Thursday, 26 July 2012

economics productivity

One of the hardest things to explain to non-academics (or non-economists) is the length of time it takes to publish a paper in economics. Quality control? There is a well-known paper by Glenn Ellison (2002) arguing that there is nothing in that. Economists, high-priests of efficiency, actually run a remarkably inefficient system overall (yes, I am waiting for a first-round decision on a submission I made in the summer of 2011). What is the aggregate effect? James Choi reports that economists today are markedly LESS productive than earlier generations:

Negative productivity consequences of long economics journal review times

Ellison (2002) documents that the time an economics paper spends at one journal between submission and publication has more than doubled over the last thirty or so years. ... Intuitively, one would expect that, ceteris paribus, increased publication lags would make it more difficult for members of recent cohorts to produce as long a curriculum vitae in six years as earlier cohorts. ...

[W]hen we look at the number of AER equivalent papers instead of pages published at the end of six years... we find large and statistically significant drop-offs in productivity over time for graduates of both the top and non-top thirty departments. By this measure for graduates of the top thirty programs, the oldest cohort [1986-88 Ph.D. graduates] is 51% more productive than the middle cohorts [1989-94 graduates] and 72% more productive than then youngest [1995-2000 graduates]. The middle cohorts in turn, are 14% more productive than youngest cohorts.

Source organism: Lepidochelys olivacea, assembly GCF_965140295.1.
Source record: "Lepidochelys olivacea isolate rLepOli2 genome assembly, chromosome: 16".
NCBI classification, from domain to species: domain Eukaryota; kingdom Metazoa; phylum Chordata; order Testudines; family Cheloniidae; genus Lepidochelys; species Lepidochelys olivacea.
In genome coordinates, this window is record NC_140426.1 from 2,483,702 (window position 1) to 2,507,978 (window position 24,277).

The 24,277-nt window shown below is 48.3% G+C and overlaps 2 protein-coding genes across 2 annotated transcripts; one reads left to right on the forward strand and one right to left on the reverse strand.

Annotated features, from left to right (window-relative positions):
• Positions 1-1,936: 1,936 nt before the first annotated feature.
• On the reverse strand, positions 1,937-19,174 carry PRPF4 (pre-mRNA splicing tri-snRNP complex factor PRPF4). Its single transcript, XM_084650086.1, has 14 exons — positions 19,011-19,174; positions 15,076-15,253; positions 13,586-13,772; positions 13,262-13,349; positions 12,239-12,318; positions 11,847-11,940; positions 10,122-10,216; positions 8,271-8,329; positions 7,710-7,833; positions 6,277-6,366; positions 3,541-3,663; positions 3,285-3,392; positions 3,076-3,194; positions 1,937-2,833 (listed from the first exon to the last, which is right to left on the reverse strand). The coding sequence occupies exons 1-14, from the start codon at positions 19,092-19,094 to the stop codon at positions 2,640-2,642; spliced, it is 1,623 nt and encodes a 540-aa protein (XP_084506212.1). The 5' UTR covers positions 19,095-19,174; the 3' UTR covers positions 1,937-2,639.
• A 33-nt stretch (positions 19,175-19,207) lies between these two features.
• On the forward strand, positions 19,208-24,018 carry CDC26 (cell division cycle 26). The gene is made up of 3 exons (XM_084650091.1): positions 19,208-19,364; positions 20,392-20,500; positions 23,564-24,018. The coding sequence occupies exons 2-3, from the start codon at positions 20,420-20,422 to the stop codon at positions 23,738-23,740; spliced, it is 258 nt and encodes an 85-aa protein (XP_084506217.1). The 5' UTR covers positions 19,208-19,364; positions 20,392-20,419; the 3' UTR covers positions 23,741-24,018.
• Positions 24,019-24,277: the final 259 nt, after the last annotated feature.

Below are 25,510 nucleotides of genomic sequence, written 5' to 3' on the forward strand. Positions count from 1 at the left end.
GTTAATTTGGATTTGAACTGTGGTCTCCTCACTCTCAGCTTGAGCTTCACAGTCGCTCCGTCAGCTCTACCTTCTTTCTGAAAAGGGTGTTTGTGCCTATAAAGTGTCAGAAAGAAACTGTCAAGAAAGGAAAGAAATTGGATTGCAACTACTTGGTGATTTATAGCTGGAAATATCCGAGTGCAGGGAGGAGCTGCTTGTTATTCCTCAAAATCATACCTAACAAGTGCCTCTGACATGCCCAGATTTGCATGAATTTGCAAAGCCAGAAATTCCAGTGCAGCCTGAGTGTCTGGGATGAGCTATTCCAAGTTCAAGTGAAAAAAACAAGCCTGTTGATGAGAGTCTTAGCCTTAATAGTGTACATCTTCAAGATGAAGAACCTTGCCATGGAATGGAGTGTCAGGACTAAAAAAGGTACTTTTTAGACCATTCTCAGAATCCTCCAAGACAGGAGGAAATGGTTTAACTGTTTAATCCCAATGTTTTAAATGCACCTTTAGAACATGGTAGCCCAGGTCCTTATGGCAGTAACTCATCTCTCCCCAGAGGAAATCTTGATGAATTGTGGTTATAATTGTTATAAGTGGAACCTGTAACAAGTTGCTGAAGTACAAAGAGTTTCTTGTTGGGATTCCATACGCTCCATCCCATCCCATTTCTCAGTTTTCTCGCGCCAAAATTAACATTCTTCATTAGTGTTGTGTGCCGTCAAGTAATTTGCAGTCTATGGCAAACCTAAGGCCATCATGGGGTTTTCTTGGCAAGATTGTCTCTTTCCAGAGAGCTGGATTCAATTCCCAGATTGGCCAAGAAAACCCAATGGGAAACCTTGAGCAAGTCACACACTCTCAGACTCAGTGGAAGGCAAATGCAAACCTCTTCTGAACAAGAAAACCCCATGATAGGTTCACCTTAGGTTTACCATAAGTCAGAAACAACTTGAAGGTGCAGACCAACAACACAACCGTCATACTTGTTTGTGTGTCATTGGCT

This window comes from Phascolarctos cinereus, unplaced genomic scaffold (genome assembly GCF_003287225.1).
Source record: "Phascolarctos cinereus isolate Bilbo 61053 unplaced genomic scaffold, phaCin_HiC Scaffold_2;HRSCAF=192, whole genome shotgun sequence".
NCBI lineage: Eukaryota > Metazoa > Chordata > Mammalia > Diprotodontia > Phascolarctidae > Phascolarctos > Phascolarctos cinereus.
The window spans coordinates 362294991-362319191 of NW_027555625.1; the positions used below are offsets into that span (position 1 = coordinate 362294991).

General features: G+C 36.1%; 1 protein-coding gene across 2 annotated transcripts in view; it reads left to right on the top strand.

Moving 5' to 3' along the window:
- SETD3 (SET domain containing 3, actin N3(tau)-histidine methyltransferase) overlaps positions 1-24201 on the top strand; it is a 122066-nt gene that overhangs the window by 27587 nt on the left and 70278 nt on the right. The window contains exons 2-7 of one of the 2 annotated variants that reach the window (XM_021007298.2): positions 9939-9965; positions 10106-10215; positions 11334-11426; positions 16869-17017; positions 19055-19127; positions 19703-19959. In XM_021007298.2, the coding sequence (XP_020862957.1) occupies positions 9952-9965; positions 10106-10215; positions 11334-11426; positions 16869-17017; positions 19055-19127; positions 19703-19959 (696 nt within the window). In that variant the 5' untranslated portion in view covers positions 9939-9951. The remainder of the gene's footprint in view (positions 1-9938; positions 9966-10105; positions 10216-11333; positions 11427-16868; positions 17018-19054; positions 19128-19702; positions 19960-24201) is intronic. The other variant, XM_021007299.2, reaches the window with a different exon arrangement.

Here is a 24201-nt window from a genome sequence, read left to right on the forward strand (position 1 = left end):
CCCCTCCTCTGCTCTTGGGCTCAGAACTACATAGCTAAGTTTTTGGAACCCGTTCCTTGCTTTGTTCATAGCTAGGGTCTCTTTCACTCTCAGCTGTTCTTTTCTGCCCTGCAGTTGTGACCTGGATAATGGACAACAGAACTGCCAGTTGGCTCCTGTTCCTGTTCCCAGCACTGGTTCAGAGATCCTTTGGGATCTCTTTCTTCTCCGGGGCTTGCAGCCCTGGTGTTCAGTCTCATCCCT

Thus, unless we believe that recent graduates are fundamentally of poorer quality, the same quality of tenure candidate is significantly less productive today than 10 or 15 years ago.

No comments:

Post a Comment